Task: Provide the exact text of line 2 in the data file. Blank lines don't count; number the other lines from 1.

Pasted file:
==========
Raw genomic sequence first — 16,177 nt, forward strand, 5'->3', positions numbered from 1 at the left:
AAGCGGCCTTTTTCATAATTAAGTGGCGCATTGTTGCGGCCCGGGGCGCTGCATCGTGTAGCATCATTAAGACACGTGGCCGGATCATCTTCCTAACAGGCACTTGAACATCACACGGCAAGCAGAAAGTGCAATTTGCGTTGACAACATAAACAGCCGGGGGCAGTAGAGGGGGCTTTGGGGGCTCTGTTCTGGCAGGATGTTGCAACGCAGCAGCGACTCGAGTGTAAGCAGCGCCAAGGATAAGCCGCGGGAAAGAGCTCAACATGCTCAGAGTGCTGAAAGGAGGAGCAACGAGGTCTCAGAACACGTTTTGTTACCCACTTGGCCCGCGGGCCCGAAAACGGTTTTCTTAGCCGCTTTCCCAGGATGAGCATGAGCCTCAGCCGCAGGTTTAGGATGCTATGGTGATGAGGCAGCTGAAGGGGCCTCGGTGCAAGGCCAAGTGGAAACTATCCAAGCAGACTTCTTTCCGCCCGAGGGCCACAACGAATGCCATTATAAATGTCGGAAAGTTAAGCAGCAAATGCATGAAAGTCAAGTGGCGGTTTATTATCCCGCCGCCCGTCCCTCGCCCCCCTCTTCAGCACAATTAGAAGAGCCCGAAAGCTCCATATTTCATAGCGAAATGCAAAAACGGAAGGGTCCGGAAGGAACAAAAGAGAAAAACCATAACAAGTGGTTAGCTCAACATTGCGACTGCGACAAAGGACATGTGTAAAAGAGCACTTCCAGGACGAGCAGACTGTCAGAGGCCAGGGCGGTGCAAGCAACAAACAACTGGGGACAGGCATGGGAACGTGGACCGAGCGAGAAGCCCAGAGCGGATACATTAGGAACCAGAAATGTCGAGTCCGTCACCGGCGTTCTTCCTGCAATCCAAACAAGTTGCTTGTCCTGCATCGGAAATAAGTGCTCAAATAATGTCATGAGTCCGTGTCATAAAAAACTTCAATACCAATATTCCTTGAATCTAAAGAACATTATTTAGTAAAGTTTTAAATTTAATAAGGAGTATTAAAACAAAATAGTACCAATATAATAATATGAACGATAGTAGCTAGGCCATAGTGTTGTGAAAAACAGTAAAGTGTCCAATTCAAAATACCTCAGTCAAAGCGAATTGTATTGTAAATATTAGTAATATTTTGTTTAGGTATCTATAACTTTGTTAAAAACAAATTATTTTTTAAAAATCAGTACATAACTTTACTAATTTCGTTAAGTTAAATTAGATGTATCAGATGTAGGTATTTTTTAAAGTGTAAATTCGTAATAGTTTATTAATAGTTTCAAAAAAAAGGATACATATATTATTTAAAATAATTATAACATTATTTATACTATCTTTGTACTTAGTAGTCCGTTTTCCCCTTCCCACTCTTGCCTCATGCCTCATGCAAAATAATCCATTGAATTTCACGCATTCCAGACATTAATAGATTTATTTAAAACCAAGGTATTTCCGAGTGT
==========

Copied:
AAGCGGCCTTTTTCATAATTAAGTGGCGCATTGTTGCGGCCCGGGGCGCTGCATCGTGTAGCATCATTAAGACACGTGGCCGGATCATCTTCCTAACAGGCACTTGAACATCACACGGCAAGCAGAAAGTGCAATTTGCGTTGACAACATAAACAGCCGGGGGCAGTAGAGGGGGCTTTGGGGGCTCTGTTCTGGCAGGATGTTGCAACGCAGCAGCGACTCGAGTGTAAGCAGCGCCAAGGATAAGCCGCGGGAAAGAGCTCAACATGCTCAGAGTGCTGAAAGGAGGAGCAACGAGGTCTCAGAACACGTTTTGTTACCCACTTGGCCCGCGGGCCCGAAAACGGTTTTCTTAGCCGCTTTCCCAGGATGAGCATGAGCCTCAGCCGCAGGTTTAGGATGCTATGGTGATGAGGCAGCTGAAGGGGCCTCGGTGCAAGGCCAAGTGGAAACTATCCAAGCAGACTTCTTTCCGCCCGAGGGCCACAACGAATGCCATTATAAATGTCGGAAAGTTAAGCAGCAAATGCATGAAAGTCAAGTGGCGGTTTATTATCCCGCCGCCCGTCCCTCGCCCCCCTCTTCAGCACAATTAGAAGAGCCCGAAAGCTCCATATTTCATAGCGAAATGCAAAAACGGAAGGGTCCGGAAGGAACAAAAGAGAAAAACCATAACAAGTGGTTAGCTCAACATTGCGACTGCGACAAAGGACATGTGTAAAAGAGCACTTCCAGGACGAGCAGACTGTCAGAGGCCAGGGCGGTGCAAGCAACAAACAACTGGGGACAGGCATGGGAACGTGGACCGAGCGAGAAGCCCAGAGCGGATACATTAGGAACCAGAAATGTCGAGTCCGTCACCGGCGTTCTTCCTGCAATCCAAACAAGTTGCTTGTCCTGCATCGGAAATAAGTGCTCAAATAATGTCATGAGTCCGTGTCATAAAAAACTTCAATACCAATATTCCTTGAATCTAAAGAACATTATTTAGTAAAGTTTTAAATTTAATAAGGAGTATTAAAACAAAATAGTACCAATATAATAATATGAACGATAGTAGCTAGGCCATAGTGTTGTGAAAAACAGTAAAGTGTCCAATTCAAAATACCTCAGTCAAAGCGAATTGTATTGTAAATATTAGTAATATTTTGTTTAGGTATCTATAACTTTGTTAAAAACAAATTATTTTTTAAAAATCAGTACATAACTTTACTAATTTCGTTAAGTTAAATTAGATGTATCAGATGTAGGTATTTTTTAAAGTGTAAATTCGTAATAGTTTATTAATAGTTTCAAAAAAAAGGATACATATATTATTTAAAATAATTATAACATTATTTATACTATCTTTGTACTTAGTAGTCCGTTTTCCCCTTCCCACTCTTGCCTCATGCCTCATGCAAAATAATCCATTGAATTTCACGCATTCCAGACATTAATAGATTTATTTAAAACCAAGGTATTTCCGAGTGT